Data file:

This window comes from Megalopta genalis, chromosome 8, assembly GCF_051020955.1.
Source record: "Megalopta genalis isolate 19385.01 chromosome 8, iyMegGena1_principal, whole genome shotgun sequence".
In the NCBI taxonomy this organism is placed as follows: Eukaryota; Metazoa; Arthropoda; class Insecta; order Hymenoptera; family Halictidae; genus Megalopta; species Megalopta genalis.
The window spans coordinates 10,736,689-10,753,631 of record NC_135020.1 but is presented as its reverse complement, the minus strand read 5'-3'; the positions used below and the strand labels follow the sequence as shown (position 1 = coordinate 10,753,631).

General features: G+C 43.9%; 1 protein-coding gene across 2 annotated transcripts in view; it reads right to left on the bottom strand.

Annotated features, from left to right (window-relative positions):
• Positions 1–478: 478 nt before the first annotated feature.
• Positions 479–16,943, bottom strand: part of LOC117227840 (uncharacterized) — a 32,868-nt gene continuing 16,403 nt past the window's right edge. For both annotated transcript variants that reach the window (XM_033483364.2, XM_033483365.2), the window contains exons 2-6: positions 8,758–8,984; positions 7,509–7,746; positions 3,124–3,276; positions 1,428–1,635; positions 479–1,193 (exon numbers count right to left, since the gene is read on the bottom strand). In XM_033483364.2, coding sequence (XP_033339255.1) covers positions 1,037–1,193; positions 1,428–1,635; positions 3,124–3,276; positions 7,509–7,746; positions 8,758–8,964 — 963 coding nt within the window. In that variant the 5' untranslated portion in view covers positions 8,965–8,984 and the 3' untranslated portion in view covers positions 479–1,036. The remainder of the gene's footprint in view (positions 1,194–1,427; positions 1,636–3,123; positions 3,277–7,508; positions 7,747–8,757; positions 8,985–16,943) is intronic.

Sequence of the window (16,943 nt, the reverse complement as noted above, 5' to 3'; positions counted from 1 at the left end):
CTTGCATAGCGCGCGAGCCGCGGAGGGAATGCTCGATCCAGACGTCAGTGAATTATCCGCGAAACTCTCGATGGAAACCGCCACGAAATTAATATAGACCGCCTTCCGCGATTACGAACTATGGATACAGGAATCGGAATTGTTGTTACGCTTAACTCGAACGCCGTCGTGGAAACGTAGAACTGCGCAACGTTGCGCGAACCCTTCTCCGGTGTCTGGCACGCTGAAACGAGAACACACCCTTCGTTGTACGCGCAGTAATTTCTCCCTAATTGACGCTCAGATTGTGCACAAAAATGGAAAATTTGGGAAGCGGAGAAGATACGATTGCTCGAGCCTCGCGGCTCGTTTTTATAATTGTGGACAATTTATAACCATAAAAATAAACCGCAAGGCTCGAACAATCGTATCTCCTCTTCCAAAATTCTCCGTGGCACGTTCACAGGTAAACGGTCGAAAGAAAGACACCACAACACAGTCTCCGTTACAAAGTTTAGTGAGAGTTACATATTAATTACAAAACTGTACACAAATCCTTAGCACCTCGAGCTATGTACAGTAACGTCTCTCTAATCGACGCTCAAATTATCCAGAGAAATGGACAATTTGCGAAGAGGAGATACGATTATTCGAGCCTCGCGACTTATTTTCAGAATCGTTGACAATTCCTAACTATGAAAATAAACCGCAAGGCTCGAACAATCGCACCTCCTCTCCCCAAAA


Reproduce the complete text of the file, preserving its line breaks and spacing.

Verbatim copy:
This window comes from Megalopta genalis, chromosome 8, assembly GCF_051020955.1.
Source record: "Megalopta genalis isolate 19385.01 chromosome 8, iyMegGena1_principal, whole genome shotgun sequence".
In the NCBI taxonomy this organism is placed as follows: Eukaryota; Metazoa; Arthropoda; class Insecta; order Hymenoptera; family Halictidae; genus Megalopta; species Megalopta genalis.
The window spans coordinates 10,736,689-10,753,631 of record NC_135020.1 but is presented as its reverse complement, the minus strand read 5'-3'; the positions used below and the strand labels follow the sequence as shown (position 1 = coordinate 10,753,631).

General features: G+C 43.9%; 1 protein-coding gene across 2 annotated transcripts in view; it reads right to left on the bottom strand.

Annotated features, from left to right (window-relative positions):
• Positions 1–478: 478 nt before the first annotated feature.
• Positions 479–16,943, bottom strand: part of LOC117227840 (uncharacterized) — a 32,868-nt gene continuing 16,403 nt past the window's right edge. For both annotated transcript variants that reach the window (XM_033483364.2, XM_033483365.2), the window contains exons 2-6: positions 8,758–8,984; positions 7,509–7,746; positions 3,124–3,276; positions 1,428–1,635; positions 479–1,193 (exon numbers count right to left, since the gene is read on the bottom strand). In XM_033483364.2, coding sequence (XP_033339255.1) covers positions 1,037–1,193; positions 1,428–1,635; positions 3,124–3,276; positions 7,509–7,746; positions 8,758–8,964 — 963 coding nt within the window. In that variant the 5' untranslated portion in view covers positions 8,965–8,984 and the 3' untranslated portion in view covers positions 479–1,036. The remainder of the gene's footprint in view (positions 1,194–1,427; positions 1,636–3,123; positions 3,277–7,508; positions 7,747–8,757; positions 8,985–16,943) is intronic.

Sequence of the window (16,943 nt, the reverse complement as noted above, 5' to 3'; positions counted from 1 at the left end):
CTTGCATAGCGCGCGAGCCGCGGAGGGAATGCTCGATCCAGACGTCAGTGAATTATCCGCGAAACTCTCGATGGAAACCGCCACGAAATTAATATAGACCGCCTTCCGCGATTACGAACTATGGATACAGGAATCGGAATTGTTGTTACGCTTAACTCGAACGCCGTCGTGGAAACGTAGAACTGCGCAACGTTGCGCGAACCCTTCTCCGGTGTCTGGCACGCTGAAACGAGAACACACCCTTCGTTGTACGCGCAGTAATTTCTCCCTAATTGACGCTCAGATTGTGCACAAAAATGGAAAATTTGGGAAGCGGAGAAGATACGATTGCTCGAGCCTCGCGGCTCGTTTTTATAATTGTGGACAATTTATAACCATAAAAATAAACCGCAAGGCTCGAACAATCGTATCTCCTCTTCCAAAATTCTCCGTGGCACGTTCACAGGTAAACGGTCGAAAGAAAGACACCACAACACAGTCTCCGTTACAAAGTTTAGTGAGAGTTACATATTAATTACAAAACTGTACACAAATCCTTAGCACCTCGAGCTATGTACAGTAACGTCTCTCTAATCGACGCTCAAATTATCCAGAGAAATGGACAATTTGCGAAGAGGAGATACGATTATTCGAGCCTCGCGACTTATTTTCAGAATCGTTGACAATTCCTAACTATGAAAATAAACCGCAAGGCTCGAACAATCGCACCTCCTCTCCCCAAAA